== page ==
Tausig untimed (Amy)
LAT 4:38 (Matt)
CS 4:37 (Dave)
People, don’t be fooled by the Monday scheduling of a federal holiday. January 15 would have been Martin Luther King, Jr.’s 85th birthday. Man, he sure accomplished a tremendous amount as a young man—he was just 39 when assassinated. I wonder what his legacy would be if he’d had decades more to build it?
Bernice Gordon’s New York Times crossword
So apparently Will Shortz attended Bernice Gordon’s 100th birthday party on Sunday in Philadelphia. The Associated Press wouldn’t lie to us.
Ms. Gordon’s theme takes words that sound like the names of letters and replaces them with those single sound-alike letters:
- 17a. [It’s all about location, location, location], GEOGRAPHY B (bee).
- 39a. [1955 hit for the Platters], “ONLY U” (“You”).
- 62a. [Environs for Blackbeard], CARIBBEAN C (Sea).
- 11d. [Occasion for sandwiches and scones], AFTERNOON T (tea). Is this redundant? Is “tea” by definition an afternoon event?
- 28d. [Soul food ingredient], BLACK-EYED P (pea). I would think of the plural peas/beans as an ingredient. Just one single pea is no kind of ingredient. What recipe calls for just one? For the singular, we need a clue like [will.i.am, for one].
- 30d. [“Hmm, imagine that!”], “WELL, G!” (“gee”). Hmm, not sure that WELL GEE is a truly crosswordable phrase.
Five more things to review:
- 24a. [Willow tree], OSIER. Oh, hello, crosswordese! We haven’t seen you for a while.
- 34a. [Philosopher who wrote “It is difficult to free fools from the chains they revere”], VOLTAIRE. This is surely prescient, as Voltaire shuffled off his mortal coil long before Keeping Up With the Kardashians came to TV and garnered an ardent audience.
- 49a. [Causes of glowers], HATES. Don’t like this awkwardness at all. Why on earth is it clued as a peculiar plural noun rather than a verb?
- 6d. [Southern tip of South America], CAPE HORN. The southern tip of South Africa is Cape Agulhas, but 90 miles away is the similar Cape of Good Hope that many people think is Africa’s southernmost point. I have never been able to keep the two capes-with-four-letter-words-starting-with-Ho straight. Just me?
- 63d. [21-Across crier], EWE. 21a is BLEAT. Wait. Since when does any sheep “cry” BLEAT? No, sorry, this clue is broken.
Highlights in the fill: LIP-SYNCS, VOLTAIRE, CAPE HORN. Lowlights: That up-filled crossing of SUM UP and OWN UP, plus the perennial A-ONE. Overall, the fill is smooth.
3.75 stars. I wish the theme didn’t have things that rubbed me the wrong way.
Ben Tausig’s Ink Well/Chicago Reader crossword, “Blunt Ends”
“Blunt” is slang for a emptied-out cigar filled with pot, and the ends of the theme answers (in the circled squares) are slang terms for marijuana or cigarettes thereof.
- 17a. [Loose-fitting gown with a floral print, perhaps], GRANNY DRESS. Great theme entry, if you ask me.
- 22a. [Separate], SPLIT OFF.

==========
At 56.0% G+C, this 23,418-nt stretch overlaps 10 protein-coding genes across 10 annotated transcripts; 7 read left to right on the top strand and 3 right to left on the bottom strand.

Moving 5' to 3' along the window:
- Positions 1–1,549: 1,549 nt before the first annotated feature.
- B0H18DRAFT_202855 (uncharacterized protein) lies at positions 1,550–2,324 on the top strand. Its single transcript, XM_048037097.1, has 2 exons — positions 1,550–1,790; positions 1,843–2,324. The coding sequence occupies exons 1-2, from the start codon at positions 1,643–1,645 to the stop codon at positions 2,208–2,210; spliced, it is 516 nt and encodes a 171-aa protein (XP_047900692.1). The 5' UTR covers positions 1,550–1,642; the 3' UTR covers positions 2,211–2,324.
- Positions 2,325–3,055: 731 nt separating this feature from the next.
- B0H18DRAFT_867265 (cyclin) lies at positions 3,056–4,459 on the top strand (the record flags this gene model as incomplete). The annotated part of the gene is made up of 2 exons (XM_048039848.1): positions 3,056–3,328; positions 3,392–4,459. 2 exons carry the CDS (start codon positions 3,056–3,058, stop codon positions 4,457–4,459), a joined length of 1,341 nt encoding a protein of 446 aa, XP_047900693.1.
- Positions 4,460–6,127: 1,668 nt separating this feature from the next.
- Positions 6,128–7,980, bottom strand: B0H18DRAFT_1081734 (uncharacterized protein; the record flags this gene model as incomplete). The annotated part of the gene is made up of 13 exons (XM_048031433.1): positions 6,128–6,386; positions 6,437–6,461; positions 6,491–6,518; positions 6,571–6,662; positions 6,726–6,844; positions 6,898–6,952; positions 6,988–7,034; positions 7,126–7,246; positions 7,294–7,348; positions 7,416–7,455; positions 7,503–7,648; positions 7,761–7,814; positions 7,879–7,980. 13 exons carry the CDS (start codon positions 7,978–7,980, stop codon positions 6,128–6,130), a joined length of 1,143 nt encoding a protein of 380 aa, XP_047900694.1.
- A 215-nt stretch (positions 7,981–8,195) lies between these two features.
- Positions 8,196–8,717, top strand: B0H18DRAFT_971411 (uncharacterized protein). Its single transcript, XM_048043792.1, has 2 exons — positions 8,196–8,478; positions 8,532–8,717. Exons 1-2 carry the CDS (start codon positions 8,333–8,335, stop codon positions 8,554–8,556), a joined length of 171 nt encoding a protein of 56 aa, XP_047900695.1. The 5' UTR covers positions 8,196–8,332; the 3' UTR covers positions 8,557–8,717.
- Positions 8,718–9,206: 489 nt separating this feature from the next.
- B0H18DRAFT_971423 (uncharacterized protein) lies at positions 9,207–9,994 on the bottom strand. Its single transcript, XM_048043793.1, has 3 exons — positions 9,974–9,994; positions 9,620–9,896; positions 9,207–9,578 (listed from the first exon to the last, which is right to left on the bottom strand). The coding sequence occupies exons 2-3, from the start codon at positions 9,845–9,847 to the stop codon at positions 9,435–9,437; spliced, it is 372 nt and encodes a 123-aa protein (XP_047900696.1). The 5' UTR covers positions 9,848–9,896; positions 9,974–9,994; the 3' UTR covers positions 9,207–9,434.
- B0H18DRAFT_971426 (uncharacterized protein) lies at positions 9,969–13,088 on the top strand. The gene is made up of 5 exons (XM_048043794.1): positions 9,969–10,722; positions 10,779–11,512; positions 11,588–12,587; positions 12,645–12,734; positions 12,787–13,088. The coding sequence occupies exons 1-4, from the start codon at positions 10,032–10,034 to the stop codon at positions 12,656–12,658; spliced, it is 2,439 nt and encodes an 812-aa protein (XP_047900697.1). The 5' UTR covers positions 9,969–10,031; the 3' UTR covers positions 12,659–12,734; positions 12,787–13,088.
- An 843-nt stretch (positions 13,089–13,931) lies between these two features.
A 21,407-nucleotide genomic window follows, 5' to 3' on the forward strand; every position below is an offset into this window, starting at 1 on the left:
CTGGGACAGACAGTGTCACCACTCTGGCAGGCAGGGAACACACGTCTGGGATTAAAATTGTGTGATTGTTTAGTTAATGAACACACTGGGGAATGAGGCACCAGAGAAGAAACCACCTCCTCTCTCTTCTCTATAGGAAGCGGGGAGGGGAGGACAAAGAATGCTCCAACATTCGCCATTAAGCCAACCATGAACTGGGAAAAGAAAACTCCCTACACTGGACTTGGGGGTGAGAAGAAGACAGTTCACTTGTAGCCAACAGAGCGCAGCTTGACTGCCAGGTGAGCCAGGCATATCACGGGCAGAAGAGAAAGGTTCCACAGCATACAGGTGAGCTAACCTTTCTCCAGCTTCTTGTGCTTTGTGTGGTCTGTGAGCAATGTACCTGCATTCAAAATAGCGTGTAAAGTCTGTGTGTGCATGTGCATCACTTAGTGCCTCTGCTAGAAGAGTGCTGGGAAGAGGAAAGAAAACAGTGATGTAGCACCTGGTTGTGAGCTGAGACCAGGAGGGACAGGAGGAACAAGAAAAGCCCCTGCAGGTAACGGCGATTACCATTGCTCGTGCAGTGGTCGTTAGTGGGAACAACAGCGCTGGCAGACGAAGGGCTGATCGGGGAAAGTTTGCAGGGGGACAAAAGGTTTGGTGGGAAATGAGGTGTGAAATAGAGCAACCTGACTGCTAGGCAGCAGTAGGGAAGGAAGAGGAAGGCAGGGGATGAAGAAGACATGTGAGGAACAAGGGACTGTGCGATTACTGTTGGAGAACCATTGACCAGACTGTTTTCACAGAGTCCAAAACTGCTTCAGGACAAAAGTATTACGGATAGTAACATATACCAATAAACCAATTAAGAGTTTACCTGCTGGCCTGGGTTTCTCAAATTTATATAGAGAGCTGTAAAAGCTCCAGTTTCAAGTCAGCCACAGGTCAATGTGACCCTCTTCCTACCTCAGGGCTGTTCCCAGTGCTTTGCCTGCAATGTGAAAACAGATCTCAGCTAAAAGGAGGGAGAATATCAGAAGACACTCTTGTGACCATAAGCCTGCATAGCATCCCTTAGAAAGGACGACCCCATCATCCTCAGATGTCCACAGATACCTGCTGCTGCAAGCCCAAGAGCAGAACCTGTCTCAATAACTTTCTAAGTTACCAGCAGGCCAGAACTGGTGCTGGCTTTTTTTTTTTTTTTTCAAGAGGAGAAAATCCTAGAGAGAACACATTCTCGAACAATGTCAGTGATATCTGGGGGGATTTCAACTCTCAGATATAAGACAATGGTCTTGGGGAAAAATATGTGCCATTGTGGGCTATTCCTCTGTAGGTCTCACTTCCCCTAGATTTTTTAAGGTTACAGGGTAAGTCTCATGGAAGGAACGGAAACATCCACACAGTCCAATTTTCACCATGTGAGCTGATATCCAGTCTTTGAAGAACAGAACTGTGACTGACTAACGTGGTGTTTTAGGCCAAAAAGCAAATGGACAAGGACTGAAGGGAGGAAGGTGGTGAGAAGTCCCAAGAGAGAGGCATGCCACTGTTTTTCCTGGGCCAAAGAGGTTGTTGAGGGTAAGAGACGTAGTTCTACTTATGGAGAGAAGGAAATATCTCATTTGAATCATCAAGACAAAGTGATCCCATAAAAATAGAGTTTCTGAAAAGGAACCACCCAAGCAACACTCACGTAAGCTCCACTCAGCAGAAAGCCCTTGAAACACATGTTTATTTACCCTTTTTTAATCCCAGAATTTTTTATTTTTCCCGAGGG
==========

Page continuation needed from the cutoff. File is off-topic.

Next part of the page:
- 34a. [Church’s offering], GREASY CHICKEN. Church’s Fried Chicken fast food, not houses of worship. “Green” is a new one for me.
- 48a. [HVAC system device], HEAT PUMP.
- 55a. [With inches to spare?], WELL-ENDOWED. Firm clue.
- 14a. [Melanite or andradite], GARNET. I’ve heard of melanite but not the other.
- 32a. [Certain petroleum product], GAS OIL. Seen the term in crosswords before.
- 45a. [Chinese liquor made from sorghum], MAOTAI. Entirely unfamiliar to me. That O flirts with being an I, in MAI TAI, but the crossing, also challenging, is 27d. [Wimp], MILKSOP. Wouldn’t be surprised if some people fill in MILKSIP just because MAITAI is so much more familiar.
- 1d. [Monthly release], EGG. Ovulation!
- 32d. [Circular course], GYRE. For more info, read about ocean gyres.
- 35d. [“Party Hard” rocker], ANDREW W.K. Not in my ken.
- 53d. [Russian street snack], BLIN. This word is showing up in more and more crosswords. Plural, blini. Much more familiar in America with the name blintz.
Favorite clue: [She who shall remain nameless] pulling double duty for 42a: JANE DOE and 63a: HER.
Doug Peterson’s CrosSynergy / Washington Post crossword, “KP Duty” – Dave Sullivan’s review
One of the few times I was able to guess the theme from just the title; namely, two-word entries that begin with the initials K.P..
- [Quaint trousers] were KNEE PANTS – are these the same as capri pants or more like [Portmanteau word for a woman’s golf garment] or a SKORT? I tried Khaki Pant first, even though there is nothing quaint about it.
- [Stay close to the pack] was KEEP PACE
- [1950s war zone] clued the KOREAN PENINSULA – nice 15 in the center there.
- The alliterative [Boisterous, boozy blowout] was a KEG PARTY – been to my share of those in my college daze.
- [Singer with the 2013 #1 hit “Roar”] was the ubiquitous KATY PERRY – this song has become the background music for some TV ad of late, but I can’t recall what the product was.